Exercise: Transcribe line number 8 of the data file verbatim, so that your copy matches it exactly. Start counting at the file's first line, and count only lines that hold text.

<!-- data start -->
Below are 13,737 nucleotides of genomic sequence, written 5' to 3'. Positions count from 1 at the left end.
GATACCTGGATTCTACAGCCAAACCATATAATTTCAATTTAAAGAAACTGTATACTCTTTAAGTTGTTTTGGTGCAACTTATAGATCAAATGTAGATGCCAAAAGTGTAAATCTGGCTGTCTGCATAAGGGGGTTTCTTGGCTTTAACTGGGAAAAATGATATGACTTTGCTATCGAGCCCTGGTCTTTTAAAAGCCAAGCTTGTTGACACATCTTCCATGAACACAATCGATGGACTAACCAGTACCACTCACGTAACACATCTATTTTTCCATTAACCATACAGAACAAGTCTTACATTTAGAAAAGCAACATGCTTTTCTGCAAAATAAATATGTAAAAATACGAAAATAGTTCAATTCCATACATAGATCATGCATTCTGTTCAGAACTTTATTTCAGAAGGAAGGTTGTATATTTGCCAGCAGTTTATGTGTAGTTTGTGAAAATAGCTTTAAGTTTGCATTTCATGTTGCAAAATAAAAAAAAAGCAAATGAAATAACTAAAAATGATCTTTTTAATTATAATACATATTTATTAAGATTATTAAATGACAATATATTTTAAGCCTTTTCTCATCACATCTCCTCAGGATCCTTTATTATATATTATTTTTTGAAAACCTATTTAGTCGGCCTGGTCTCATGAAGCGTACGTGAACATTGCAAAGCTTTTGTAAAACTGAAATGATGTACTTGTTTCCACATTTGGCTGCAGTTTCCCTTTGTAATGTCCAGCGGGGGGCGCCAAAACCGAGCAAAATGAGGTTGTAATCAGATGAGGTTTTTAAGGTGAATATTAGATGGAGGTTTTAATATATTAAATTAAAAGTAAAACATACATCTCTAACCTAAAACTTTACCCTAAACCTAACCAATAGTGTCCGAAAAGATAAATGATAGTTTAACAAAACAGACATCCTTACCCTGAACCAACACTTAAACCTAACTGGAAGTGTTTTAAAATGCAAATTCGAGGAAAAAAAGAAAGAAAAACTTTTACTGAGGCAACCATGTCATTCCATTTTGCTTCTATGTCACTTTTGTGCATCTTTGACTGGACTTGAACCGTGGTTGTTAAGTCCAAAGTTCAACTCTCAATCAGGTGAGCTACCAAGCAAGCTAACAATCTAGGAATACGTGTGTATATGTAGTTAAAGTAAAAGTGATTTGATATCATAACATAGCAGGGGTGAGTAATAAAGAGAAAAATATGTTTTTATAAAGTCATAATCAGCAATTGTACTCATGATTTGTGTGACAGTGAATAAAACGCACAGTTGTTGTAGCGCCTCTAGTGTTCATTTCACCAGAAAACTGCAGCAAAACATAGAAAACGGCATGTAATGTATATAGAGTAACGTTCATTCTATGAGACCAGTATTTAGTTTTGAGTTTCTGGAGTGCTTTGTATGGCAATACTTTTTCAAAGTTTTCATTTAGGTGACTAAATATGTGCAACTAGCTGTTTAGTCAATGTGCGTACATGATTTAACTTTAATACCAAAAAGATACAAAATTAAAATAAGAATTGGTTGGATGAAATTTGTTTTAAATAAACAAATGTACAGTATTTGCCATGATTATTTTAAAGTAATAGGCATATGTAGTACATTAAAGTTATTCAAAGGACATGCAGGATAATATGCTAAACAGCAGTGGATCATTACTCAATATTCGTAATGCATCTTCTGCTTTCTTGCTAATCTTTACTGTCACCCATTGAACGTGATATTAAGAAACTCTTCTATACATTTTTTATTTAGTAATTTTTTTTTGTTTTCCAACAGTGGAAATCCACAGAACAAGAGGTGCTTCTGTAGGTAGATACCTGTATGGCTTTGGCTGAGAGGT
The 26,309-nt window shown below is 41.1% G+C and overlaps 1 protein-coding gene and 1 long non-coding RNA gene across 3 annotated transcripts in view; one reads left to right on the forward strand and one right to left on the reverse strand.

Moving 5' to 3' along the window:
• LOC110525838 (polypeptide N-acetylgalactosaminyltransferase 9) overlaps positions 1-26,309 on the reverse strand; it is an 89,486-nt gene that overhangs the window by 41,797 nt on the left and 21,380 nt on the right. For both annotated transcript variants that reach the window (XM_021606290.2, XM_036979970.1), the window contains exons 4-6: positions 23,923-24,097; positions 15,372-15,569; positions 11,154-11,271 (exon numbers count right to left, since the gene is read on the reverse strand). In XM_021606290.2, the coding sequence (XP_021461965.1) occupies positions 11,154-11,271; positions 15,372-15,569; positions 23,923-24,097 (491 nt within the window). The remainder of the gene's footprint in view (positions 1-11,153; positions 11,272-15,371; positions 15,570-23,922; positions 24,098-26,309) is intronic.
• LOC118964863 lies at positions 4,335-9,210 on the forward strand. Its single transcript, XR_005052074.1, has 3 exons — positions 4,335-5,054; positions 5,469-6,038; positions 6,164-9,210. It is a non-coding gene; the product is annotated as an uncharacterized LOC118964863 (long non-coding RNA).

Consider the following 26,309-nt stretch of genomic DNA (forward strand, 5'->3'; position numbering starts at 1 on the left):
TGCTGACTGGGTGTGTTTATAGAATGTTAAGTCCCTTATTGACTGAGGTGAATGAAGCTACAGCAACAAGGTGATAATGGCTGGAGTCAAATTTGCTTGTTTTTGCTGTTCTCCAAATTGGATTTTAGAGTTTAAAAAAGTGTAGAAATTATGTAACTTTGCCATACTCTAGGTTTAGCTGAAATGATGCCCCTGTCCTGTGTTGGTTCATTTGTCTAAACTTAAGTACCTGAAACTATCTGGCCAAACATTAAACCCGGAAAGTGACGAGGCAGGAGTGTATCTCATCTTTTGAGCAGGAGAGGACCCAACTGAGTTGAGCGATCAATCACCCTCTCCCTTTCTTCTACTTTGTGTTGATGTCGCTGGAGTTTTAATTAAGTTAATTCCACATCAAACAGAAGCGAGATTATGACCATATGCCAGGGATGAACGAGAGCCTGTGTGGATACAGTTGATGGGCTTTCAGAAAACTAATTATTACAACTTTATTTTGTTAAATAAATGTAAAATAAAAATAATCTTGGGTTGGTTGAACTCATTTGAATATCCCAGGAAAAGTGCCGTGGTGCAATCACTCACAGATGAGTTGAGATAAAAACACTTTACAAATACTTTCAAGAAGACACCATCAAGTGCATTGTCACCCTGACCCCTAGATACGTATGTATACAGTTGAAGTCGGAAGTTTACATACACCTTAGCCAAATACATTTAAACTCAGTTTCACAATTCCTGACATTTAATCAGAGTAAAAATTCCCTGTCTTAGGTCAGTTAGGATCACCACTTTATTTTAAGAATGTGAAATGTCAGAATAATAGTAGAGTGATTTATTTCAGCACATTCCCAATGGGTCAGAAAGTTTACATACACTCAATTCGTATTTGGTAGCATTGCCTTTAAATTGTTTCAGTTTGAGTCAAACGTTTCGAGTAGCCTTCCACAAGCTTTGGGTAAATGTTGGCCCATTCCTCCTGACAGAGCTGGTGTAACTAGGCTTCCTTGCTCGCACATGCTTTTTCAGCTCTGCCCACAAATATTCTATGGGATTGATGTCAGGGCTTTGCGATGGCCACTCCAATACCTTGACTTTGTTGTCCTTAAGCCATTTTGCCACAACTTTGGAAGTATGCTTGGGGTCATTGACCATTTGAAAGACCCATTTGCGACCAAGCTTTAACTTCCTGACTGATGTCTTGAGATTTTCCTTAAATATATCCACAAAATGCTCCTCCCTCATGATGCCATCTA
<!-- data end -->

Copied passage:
TGCTGACTGGGTGTGTTTATAGAATGTTAAGTCCCTTATTGACTGAGGTGAATGAAGCTACAGCAACAAGGTGATAATGGCTGGAGTCAAATTTGCTTGTTTTTGCTGTTCTCCAAATTGGATTTTAGAGTTTAAAAAAGTGTAGAAATTATGTAACTTTGCCATACTCTAGGTTTAGCTGAAATGATGCCCCTGTCCTGTGTTGGTTCATTTGTCTAAACTTAAGTACCTGAAACTATCTGGCCAAACATTAAACCCGGAAAGTGACGAGGCAGGAGTGTATCTCATCTTTTGAGCAGGAGAGGACCCAACTGAGTTGAGCGATCAATCACCCTCTCCCTTTCTTCTACTTTGTGTTGATGTCGCTGGAGTTTTAATTAAGTTAATTCCACATCAAACAGAAGCGAGATTATGACCATATGCCAGGGATGAACGAGAGCCTGTGTGGATACAGTTGATGGGCTTTCAGAAAACTAATTATTACAACTTTATTTTGTTAAATAAATGTAAAATAAAAATAATCTTGGGTTGGTTGAACTCATTTGAATATCCCAGGAAAAGTGCCGTGGTGCAATCACTCACAGATGAGTTGAGATAAAAACACTTTACAAATACTTTCAAGAAGACACCATCAAGTGCATTGTCACCCTGACCCCTAGATACGTATGTATACAGTTGAAGTCGGAAGTTTACATACACCTTAGCCAAATACATTTAAACTCAGTTTCACAATTCCTGACATTTAATCAGAGTAAAAATTCCCTGTCTTAGGTCAGTTAGGATCACCACTTTATTTTAAGAATGTGAAATGTCAGAATAATAGTAGAGTGATTTATTTCAGCACATTCCCAATGGGTCAGAAAGTTTACATACACTCAATTCGTATTTGGTAGCATTGCCTTTAAATTGTTTCAGTTTGAGTCAAACGTTTCGAGTAGCCTTCCACAAGCTTTGGGTAAATGTTGGCCCATTCCTCCTGACAGAGCTGGTGTAACTAGGCTTCCTTGCTCGCACATGCTTTTTCAGCTCTGCCCACAAATATTCTATGGGATTGATGTCAGGGCTTTGCGATGGCCACTCCAATACCTTGACTTTGTTGTCCTTAAGCCATTTTGCCACAACTTTGGAAGTATGCTTGGGGTCATTGACCATTTGAAAGACCCATTTGCGACCAAGCTTTAACTTCCTGACTGATGTCTTGAGATTTTCCTTAAATATATCCACAAAATGCTCCTCCCTCATGATGCCATCTA